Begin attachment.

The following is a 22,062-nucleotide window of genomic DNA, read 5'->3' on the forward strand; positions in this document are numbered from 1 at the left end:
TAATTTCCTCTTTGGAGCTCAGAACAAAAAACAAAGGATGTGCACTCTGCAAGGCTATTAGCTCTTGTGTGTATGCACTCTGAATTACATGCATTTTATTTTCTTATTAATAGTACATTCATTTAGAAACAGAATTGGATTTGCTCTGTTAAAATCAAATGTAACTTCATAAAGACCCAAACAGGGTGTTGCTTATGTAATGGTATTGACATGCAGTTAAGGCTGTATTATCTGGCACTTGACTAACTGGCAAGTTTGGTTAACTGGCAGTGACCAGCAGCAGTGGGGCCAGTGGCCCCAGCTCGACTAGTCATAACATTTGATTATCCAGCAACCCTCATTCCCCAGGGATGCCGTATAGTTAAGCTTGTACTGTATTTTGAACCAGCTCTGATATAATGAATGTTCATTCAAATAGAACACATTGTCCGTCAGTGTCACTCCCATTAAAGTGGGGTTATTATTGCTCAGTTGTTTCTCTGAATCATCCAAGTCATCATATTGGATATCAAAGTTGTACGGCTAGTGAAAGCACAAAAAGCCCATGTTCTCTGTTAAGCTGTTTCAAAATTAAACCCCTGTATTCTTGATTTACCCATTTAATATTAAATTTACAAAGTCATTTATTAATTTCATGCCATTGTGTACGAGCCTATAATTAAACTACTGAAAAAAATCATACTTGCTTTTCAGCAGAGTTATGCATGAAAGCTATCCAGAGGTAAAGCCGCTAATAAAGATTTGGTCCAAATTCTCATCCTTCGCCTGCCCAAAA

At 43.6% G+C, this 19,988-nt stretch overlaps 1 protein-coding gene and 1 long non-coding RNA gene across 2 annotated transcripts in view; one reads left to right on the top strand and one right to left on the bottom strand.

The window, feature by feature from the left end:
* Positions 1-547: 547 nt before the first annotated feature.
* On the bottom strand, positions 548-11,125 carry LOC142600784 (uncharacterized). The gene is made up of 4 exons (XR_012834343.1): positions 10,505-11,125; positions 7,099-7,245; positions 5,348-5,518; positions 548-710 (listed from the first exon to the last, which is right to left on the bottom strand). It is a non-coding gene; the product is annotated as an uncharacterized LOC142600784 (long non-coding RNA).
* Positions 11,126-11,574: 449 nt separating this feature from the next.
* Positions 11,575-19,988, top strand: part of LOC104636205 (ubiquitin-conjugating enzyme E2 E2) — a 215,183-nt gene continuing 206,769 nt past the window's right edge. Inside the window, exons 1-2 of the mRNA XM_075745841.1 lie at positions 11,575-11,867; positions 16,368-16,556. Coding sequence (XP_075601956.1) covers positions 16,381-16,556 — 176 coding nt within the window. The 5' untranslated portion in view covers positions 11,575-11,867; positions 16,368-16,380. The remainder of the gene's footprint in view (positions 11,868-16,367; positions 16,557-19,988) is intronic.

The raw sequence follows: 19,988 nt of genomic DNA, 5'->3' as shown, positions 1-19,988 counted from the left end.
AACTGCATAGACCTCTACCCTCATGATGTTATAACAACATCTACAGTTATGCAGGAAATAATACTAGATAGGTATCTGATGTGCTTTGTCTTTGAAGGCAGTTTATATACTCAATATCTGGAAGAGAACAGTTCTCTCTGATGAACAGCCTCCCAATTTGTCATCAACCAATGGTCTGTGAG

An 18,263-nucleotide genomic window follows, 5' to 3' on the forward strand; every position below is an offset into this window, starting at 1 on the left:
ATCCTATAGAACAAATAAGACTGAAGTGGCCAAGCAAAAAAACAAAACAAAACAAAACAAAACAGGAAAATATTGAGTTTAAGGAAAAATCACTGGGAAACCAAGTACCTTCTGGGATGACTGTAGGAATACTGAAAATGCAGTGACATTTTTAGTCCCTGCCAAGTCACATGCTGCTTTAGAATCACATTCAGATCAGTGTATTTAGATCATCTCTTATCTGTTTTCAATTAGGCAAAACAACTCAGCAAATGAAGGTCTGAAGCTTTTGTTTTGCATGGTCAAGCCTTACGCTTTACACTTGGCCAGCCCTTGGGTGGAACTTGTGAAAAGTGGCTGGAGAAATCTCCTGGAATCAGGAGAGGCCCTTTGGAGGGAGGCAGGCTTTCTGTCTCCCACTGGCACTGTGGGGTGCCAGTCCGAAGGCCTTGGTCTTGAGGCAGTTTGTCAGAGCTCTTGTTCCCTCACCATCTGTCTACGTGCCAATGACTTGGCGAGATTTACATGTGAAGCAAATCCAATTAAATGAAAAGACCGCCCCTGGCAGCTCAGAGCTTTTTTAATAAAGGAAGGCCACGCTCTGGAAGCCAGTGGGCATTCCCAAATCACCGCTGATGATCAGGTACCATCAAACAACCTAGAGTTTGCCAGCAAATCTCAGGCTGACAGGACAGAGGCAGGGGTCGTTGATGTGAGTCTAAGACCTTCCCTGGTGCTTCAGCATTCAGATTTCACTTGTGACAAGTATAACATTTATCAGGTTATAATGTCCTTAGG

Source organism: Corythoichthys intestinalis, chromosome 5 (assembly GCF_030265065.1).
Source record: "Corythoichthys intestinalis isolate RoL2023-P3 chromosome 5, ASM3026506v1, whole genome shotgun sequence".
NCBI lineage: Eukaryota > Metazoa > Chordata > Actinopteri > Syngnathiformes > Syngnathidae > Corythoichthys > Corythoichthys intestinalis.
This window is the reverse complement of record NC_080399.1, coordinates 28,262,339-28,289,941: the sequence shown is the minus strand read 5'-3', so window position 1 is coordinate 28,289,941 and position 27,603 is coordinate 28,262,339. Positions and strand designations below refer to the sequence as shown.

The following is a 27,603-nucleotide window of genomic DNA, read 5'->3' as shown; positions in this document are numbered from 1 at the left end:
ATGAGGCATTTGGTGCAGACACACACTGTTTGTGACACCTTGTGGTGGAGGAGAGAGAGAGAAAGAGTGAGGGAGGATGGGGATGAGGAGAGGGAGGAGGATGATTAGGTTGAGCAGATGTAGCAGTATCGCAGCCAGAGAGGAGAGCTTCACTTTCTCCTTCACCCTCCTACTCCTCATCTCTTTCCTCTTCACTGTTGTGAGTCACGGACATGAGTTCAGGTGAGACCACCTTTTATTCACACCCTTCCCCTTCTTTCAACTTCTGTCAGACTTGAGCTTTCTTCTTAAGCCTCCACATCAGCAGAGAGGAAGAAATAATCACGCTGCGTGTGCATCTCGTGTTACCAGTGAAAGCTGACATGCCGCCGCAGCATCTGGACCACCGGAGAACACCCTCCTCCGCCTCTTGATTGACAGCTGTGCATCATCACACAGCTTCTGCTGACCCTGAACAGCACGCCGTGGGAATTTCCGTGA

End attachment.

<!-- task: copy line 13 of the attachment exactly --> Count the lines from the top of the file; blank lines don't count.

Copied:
Source organism: Corythoichthys intestinalis, chromosome 5 (assembly GCF_030265065.1).